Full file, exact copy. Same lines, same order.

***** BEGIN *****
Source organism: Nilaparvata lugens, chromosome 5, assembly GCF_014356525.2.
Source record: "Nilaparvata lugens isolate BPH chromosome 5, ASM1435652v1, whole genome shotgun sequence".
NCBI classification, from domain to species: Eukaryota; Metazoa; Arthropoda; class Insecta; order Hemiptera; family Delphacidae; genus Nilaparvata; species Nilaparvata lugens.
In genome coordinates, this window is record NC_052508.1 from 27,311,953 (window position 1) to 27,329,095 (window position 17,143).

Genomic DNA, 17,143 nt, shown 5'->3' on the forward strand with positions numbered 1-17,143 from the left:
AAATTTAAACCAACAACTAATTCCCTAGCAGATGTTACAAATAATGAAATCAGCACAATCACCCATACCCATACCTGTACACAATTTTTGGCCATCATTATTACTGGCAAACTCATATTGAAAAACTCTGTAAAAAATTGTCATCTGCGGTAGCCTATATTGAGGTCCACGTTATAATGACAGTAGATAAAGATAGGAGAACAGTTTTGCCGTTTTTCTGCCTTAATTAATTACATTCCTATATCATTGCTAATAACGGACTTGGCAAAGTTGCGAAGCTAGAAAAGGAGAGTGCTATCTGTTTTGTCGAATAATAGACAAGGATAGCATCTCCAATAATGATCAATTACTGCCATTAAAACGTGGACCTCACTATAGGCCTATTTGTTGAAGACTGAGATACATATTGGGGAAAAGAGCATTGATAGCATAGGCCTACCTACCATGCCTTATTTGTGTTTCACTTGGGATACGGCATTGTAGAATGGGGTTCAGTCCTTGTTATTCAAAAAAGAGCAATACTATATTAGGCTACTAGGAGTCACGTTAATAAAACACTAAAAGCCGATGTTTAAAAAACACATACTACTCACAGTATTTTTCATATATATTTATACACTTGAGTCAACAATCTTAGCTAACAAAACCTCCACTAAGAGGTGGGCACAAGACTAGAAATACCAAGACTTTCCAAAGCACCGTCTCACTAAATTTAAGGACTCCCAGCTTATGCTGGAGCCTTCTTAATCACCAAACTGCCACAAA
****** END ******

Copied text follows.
Source organism: Nilaparvata lugens, chromosome 5, assembly GCF_014356525.2.
Source record: "Nilaparvata lugens isolate BPH chromosome 5, ASM1435652v1, whole genome shotgun sequence".
NCBI classification, from domain to species: Eukaryota; Metazoa; Arthropoda; class Insecta; order Hemiptera; family Delphacidae; genus Nilaparvata; species Nilaparvata lugens.
In genome coordinates, this window is record NC_052508.1 from 27,311,953 (window position 1) to 27,329,095 (window position 17,143).

Genomic DNA, 17,143 nt, shown 5'->3' on the forward strand with positions numbered 1-17,143 from the left:
AAATTTAAACCAACAACTAATTCCCTAGCAGATGTTACAAATAATGAAATCAGCACAATCACCCATACCCATACCTGTACACAATTTTTGGCCATCATTATTACTGGCAAACTCATATTGAAAAACTCTGTAAAAAATTGTCATCTGCGGTAGCCTATATTGAGGTCCACGTTATAATGACAGTAGATAAAGATAGGAGAACAGTTTTGCCGTTTTTCTGCCTTAATTAATTACATTCCTATATCATTGCTAATAACGGACTTGGCAAAGTTGCGAAGCTAGAAAAGGAGAGTGCTATCTGTTTTGTCGAATAATAGACAAGGATAGCATCTCCAATAATGATCAATTACTGCCATTAAAACGTGGACCTCACTATAGGCCTATTTGTTGAAGACTGAGATACATATTGGGGAAAAGAGCATTGATAGCATAGGCCTACCTACCATGCCTTATTTGTGTTTCACTTGGGATACGGCATTGTAGAATGGGGTTCAGTCCTTGTTATTCAAAAAAGAGCAATACTATATTAGGCTACTAGGAGTCACGTTAATAAAACACTAAAAGCCGATGTTTAAAAAACACATACTACTCACAGTATTTTTCATATATATTTATACACTTGAGTCAACAATCTTAGCTAACAAAACCTCCACTAAGAGGTGGGCACAAGACTAGAAATACCAAGACTTTCCAAAGCACCGTCTCACTAAATTTAAGGACTCCCAGCTTATGCTGGAGCCTTCTTAATCACCAAACTGCCACAAA